Source: GSR. Santiment, Yahoo Finance data. Daily data from Jan 2, 2014, to June 14, 2022, with quarterly rebalancing. The 60 / 40 Portfolio is 60% ACWI and 40% US Agg. Bitcoin exposure of 3% is funded from the ACWI exposure. S&P 0-3m TBill Index used as the risk-free rate.
Bitcoin as an Inflation Hedge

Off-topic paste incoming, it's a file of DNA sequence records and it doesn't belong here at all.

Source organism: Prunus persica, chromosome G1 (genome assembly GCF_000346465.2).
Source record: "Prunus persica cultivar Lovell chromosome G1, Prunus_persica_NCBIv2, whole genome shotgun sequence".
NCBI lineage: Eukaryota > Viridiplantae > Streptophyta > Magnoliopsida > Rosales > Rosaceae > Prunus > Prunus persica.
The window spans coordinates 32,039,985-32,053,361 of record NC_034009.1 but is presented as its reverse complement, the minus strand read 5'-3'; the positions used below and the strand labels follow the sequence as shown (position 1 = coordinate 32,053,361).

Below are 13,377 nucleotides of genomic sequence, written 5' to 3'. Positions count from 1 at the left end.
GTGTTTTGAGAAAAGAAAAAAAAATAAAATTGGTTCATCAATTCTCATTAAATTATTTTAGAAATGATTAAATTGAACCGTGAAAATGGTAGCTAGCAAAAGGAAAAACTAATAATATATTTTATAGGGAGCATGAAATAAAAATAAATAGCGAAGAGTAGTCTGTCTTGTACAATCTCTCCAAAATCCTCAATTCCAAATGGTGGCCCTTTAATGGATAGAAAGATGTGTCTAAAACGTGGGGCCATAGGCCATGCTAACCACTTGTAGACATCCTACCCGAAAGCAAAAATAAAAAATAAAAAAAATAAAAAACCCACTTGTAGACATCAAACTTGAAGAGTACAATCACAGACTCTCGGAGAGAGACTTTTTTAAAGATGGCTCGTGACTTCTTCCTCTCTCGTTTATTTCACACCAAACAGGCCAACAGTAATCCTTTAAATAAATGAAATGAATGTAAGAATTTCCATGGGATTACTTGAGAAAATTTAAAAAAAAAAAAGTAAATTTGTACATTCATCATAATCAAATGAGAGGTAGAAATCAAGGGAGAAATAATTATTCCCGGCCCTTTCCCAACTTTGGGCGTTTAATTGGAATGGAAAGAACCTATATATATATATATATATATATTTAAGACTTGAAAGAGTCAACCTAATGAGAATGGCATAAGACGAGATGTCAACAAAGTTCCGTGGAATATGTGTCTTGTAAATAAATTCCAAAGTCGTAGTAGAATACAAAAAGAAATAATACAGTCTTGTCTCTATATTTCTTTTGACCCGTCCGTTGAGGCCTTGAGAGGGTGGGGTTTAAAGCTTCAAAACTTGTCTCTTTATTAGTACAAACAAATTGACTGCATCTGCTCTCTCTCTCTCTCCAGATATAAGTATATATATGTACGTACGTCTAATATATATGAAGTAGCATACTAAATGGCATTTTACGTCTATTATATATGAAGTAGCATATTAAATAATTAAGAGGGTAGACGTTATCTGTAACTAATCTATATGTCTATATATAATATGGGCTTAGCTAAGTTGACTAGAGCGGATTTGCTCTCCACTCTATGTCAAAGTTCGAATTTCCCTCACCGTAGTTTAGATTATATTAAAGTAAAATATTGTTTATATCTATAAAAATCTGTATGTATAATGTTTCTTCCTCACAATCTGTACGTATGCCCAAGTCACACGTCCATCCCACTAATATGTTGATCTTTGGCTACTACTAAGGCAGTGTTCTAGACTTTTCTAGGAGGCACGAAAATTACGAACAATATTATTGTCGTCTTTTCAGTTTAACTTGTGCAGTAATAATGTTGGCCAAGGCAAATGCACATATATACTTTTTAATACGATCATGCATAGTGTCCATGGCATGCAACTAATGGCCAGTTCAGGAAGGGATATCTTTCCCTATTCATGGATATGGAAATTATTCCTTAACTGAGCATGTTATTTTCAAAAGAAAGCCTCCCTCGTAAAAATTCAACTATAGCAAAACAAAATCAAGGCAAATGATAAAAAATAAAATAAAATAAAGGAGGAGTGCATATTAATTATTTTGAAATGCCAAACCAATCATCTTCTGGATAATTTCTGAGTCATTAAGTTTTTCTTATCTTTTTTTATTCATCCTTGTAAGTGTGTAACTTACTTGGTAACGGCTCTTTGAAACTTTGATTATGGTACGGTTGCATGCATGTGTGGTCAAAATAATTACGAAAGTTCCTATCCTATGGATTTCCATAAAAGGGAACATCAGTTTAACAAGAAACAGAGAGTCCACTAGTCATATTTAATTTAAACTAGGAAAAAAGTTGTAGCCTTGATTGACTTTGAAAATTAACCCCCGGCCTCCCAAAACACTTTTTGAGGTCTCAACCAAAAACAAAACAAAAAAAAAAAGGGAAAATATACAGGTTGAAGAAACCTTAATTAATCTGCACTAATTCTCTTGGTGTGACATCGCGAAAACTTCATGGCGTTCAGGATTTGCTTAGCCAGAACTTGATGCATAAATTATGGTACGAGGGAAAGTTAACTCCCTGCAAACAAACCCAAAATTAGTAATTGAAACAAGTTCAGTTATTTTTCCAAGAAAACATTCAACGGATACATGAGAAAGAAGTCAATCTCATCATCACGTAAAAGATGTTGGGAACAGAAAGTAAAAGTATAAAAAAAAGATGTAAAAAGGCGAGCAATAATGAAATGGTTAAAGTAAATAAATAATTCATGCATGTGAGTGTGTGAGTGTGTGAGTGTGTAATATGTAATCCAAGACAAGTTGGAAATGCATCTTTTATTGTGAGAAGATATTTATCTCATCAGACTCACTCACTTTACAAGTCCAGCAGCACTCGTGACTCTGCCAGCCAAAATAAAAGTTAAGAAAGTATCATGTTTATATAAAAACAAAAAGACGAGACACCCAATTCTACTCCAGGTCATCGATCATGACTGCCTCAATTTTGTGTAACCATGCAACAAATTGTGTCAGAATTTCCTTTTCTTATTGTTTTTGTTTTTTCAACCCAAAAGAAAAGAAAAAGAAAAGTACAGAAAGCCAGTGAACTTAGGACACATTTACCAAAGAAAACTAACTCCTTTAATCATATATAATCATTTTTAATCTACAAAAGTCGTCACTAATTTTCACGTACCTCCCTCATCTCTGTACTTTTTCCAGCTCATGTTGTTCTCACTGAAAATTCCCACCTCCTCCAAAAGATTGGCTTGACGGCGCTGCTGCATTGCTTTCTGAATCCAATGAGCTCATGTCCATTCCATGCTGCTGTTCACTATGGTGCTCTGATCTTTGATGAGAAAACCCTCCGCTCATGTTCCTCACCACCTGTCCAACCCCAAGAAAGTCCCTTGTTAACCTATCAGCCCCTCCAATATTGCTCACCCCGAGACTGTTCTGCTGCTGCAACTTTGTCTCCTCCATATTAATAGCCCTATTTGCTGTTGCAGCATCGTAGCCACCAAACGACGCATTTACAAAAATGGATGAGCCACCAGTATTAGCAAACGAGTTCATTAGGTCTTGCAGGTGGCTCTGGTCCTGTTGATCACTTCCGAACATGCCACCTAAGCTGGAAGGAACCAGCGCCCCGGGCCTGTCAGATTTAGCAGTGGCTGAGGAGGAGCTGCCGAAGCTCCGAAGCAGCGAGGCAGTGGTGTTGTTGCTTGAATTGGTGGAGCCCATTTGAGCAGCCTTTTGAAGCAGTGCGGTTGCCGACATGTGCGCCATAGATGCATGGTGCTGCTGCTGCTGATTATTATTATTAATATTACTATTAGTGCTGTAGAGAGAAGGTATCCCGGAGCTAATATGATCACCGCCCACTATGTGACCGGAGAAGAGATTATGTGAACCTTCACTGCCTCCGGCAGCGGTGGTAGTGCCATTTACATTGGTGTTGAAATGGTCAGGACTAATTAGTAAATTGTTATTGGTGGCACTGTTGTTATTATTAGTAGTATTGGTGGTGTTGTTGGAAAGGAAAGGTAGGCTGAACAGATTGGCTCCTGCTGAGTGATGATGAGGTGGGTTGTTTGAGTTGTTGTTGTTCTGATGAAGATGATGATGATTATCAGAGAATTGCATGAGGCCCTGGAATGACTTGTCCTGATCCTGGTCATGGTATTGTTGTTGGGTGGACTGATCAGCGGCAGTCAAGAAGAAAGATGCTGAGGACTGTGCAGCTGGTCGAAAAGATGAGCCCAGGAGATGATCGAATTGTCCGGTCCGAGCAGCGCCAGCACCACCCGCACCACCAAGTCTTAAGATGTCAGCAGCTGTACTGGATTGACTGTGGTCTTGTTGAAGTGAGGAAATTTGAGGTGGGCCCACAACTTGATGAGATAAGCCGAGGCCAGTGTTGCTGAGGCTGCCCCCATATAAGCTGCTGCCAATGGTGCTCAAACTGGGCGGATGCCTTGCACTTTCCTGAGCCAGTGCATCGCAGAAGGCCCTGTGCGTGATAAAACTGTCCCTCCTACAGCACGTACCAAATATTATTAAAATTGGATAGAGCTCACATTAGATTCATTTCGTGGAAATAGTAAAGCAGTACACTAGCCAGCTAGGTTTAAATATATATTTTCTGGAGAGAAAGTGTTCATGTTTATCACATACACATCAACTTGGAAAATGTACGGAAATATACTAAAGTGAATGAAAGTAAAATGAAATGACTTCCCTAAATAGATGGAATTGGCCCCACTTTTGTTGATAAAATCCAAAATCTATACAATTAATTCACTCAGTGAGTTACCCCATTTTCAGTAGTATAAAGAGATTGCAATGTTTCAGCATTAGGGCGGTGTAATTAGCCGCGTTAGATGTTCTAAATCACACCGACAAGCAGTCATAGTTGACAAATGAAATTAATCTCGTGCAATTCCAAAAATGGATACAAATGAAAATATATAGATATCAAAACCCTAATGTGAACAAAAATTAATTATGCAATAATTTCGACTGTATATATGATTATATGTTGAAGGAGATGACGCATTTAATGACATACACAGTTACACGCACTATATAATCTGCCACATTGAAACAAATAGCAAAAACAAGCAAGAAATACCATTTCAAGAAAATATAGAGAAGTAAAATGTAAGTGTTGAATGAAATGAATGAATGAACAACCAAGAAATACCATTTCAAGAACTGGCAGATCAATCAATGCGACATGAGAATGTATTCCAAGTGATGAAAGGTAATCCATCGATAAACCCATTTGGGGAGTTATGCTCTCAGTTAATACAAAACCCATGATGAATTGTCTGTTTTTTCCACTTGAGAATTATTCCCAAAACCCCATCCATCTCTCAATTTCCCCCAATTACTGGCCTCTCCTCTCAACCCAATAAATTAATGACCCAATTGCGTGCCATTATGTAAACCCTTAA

While Bitcoin was originally conceived as a peer-to-peer electronic cash system, its technological limitations and finite supply have helped evolve the narrative towards it being considered a store of value, frequently referred to as ‘digital gold’. And like gold, proponents of bitcoin suggest that it should act as an inflation hedge for a portfolio. The value of assets like bitcoin and gold is inherently based on social constructs, with their value based on widespread social adoption and a common belief that they are valuable. If the trend of growing adoption and conviction in bitcoin’s value continues, it’s not hard to reason why it could be deemed an inflation hedge in a theoretical environment characterized by excessive money printing and fiat currency debasement. In reality, however, there has not been enough data to quantitatively verify this claim. With that said, bitcoin skeptics have been increasingly making criticisms of bitcoin’s ability to hedge inflation, contrasting the poor recent performance with the elevated global inflation data. However, we’d note that inflation readings such as the CPI are low-frequency, backward-looking data that are not predictive of future changes in inflation. Evaluating these same claims using inflation breakeven data is a better approach, in our opinion, as it represents higher frequency forward-looking expectations for inflation. To reiterate, we do not believe there is sufficient evidence to quantitatively show a causal relationship, but bitcoin’s returns have been positively correlated to the change in inflation expectations since the beginning of Covid-19, particularly so if you exclude the more recent market environment characterized by macro shocks including global supply chain issues and the war in Ukraine.